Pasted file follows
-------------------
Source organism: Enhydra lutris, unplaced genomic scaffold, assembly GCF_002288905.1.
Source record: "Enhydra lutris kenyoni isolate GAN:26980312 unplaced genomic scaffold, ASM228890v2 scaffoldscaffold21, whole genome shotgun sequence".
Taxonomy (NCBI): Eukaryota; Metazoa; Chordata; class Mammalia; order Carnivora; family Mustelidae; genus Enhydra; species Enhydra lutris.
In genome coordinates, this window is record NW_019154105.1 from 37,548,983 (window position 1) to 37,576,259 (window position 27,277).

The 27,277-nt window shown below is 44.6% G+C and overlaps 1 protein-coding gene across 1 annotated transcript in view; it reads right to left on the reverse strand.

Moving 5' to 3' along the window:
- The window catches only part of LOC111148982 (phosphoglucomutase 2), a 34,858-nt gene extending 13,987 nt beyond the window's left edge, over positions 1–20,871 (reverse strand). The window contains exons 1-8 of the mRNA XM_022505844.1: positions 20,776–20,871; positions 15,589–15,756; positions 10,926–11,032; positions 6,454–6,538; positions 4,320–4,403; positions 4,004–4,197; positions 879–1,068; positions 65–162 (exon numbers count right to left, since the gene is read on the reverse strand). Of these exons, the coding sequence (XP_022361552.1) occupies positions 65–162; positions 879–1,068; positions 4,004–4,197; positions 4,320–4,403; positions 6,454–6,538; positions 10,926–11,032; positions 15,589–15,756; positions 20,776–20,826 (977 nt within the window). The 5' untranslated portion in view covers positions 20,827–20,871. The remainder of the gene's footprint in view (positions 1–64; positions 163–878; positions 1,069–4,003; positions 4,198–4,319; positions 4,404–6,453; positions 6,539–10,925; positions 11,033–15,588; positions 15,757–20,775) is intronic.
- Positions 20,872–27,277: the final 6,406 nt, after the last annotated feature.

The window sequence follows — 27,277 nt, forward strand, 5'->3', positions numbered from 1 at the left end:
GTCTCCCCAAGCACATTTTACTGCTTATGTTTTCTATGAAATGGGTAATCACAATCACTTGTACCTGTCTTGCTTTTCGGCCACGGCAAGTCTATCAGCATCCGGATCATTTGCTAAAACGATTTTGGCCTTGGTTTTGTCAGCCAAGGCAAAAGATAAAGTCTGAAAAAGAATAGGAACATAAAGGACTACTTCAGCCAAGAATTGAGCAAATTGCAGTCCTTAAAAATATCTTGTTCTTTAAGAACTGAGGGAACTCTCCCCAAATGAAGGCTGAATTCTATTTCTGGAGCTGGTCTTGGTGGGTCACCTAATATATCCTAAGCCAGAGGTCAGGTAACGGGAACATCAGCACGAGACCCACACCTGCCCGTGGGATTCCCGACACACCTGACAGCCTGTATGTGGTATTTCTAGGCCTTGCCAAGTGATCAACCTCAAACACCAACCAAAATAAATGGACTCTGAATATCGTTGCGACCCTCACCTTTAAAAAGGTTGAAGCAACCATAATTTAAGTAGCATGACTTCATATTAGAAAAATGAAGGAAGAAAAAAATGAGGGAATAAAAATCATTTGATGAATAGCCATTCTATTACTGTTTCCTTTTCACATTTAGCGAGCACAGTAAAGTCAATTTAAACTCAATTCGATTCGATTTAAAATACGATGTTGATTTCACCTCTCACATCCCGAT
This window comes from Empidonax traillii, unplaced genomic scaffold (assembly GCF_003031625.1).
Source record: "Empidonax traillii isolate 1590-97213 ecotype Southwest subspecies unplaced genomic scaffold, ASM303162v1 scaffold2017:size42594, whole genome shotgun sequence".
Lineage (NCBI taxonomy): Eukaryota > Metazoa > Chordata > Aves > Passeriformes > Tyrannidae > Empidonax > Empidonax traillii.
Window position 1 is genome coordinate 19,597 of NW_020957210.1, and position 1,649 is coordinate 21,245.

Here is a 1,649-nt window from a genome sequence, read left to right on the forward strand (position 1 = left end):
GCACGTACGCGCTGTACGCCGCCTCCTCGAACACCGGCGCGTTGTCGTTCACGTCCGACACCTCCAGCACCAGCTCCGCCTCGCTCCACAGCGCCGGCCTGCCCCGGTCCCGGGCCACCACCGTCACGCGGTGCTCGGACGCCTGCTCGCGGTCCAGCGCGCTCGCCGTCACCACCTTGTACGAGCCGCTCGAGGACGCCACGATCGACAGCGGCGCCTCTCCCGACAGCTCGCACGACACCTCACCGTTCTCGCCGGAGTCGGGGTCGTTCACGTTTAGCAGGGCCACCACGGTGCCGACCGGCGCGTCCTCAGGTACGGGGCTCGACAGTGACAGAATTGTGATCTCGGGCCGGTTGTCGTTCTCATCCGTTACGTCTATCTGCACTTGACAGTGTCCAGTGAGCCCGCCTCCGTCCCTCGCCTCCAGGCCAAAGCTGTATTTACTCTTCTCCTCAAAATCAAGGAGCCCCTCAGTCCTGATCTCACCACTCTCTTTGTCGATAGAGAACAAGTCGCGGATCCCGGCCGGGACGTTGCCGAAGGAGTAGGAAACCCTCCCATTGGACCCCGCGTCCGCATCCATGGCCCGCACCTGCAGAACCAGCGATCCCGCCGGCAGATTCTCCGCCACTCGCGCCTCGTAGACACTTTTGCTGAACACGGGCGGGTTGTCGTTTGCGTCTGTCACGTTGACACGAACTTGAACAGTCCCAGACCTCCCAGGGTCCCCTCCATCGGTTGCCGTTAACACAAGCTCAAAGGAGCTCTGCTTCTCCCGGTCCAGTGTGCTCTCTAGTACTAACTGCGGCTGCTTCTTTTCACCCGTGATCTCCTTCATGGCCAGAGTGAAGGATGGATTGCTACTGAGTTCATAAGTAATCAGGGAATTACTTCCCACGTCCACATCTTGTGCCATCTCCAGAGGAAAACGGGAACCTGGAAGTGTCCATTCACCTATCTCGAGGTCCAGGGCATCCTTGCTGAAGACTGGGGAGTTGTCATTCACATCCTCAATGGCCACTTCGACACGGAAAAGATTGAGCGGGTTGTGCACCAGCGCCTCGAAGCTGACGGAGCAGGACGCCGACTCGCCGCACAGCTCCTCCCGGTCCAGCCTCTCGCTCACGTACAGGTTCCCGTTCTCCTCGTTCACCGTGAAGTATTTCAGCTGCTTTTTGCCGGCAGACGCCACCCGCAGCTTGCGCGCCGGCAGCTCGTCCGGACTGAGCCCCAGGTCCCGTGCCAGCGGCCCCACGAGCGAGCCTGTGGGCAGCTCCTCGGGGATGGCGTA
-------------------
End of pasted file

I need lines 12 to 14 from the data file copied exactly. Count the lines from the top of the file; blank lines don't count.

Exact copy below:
Source record: "Empidonax traillii isolate 1590-97213 ecotype Southwest subspecies unplaced genomic scaffold, ASM303162v1 scaffold2017:size42594, whole genome shotgun sequence".
Lineage (NCBI taxonomy): Eukaryota > Metazoa > Chordata > Aves > Passeriformes > Tyrannidae > Empidonax > Empidonax traillii.
Window position 1 is genome coordinate 19,597 of NW_020957210.1, and position 1,649 is coordinate 21,245.